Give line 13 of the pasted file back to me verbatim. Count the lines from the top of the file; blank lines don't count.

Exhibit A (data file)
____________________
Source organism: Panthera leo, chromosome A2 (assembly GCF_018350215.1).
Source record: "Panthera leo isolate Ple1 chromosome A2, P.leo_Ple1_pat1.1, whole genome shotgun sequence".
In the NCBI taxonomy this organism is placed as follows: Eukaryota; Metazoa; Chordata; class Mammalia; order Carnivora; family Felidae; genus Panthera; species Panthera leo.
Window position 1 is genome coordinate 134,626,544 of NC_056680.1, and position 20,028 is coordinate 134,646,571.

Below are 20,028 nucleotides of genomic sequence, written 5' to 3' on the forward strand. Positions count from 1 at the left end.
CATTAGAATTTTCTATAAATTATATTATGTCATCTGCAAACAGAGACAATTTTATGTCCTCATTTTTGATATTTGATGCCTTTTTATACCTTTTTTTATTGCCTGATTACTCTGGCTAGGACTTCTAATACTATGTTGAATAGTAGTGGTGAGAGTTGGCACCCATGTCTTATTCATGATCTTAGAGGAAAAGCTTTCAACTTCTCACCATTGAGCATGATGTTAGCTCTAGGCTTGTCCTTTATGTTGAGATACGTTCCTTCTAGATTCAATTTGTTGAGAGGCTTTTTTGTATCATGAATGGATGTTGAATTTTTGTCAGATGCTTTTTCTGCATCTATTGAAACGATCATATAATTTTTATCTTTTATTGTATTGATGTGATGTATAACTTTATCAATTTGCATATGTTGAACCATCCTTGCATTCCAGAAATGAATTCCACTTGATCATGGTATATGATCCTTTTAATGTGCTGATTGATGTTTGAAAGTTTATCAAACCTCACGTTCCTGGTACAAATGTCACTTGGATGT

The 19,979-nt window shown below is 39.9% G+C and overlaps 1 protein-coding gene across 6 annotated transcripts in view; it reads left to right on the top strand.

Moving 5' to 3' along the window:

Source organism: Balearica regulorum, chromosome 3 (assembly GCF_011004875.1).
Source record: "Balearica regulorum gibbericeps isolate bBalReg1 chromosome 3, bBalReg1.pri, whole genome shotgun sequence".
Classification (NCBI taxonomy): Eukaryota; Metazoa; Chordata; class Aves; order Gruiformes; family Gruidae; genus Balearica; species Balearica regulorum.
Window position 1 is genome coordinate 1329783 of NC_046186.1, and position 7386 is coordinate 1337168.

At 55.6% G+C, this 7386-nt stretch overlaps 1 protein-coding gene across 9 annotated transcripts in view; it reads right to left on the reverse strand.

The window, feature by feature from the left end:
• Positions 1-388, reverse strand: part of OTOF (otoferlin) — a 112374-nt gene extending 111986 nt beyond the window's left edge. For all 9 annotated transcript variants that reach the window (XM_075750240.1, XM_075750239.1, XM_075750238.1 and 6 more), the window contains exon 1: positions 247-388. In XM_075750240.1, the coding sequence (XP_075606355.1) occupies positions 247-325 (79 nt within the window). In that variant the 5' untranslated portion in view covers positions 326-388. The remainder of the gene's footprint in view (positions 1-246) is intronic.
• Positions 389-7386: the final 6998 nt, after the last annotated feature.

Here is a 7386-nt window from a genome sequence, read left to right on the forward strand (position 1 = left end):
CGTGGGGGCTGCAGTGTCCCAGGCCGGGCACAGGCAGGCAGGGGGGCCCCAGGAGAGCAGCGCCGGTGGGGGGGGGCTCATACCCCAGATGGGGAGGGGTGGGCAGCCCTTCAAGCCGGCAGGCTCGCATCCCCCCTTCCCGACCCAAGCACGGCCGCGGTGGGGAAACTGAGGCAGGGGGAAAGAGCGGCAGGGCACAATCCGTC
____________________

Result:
At 55.6% G+C, this 7386-nt stretch overlaps 1 protein-coding gene across 9 annotated transcripts in view; it reads right to left on the reverse strand.